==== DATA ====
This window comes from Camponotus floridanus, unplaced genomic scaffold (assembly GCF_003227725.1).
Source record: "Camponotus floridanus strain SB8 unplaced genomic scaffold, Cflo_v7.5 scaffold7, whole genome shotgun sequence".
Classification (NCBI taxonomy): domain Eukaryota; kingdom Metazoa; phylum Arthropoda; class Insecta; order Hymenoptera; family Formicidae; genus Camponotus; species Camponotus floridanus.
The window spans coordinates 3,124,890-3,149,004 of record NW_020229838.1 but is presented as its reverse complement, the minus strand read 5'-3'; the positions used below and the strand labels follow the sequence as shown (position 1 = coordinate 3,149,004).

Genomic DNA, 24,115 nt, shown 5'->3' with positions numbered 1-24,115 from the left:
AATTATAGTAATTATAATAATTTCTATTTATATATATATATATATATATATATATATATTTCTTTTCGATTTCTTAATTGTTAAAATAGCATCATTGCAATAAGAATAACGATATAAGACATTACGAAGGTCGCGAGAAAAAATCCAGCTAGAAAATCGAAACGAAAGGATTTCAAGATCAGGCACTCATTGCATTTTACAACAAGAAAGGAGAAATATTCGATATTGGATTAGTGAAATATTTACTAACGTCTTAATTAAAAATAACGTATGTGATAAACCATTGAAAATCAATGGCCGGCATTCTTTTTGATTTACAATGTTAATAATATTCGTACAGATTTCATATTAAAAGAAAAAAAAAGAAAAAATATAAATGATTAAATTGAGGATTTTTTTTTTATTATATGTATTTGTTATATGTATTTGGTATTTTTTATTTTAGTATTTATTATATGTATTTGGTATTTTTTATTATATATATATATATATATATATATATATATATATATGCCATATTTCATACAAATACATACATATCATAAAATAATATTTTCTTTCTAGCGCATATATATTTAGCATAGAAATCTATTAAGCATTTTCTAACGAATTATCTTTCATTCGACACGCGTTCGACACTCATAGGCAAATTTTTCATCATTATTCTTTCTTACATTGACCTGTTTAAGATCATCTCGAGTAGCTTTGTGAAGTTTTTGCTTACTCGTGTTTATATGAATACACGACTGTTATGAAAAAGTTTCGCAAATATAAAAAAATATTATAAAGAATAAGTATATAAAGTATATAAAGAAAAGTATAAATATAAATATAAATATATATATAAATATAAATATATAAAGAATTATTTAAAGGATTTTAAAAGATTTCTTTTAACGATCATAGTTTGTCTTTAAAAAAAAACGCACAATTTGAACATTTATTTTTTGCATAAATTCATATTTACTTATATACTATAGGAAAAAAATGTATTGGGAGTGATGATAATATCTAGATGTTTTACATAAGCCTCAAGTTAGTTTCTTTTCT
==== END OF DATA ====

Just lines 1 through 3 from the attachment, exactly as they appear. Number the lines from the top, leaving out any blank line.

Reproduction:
This window comes from Camponotus floridanus, unplaced genomic scaffold (assembly GCF_003227725.1).
Source record: "Camponotus floridanus strain SB8 unplaced genomic scaffold, Cflo_v7.5 scaffold7, whole genome shotgun sequence".
Classification (NCBI taxonomy): domain Eukaryota; kingdom Metazoa; phylum Arthropoda; class Insecta; order Hymenoptera; family Formicidae; genus Camponotus; species Camponotus floridanus.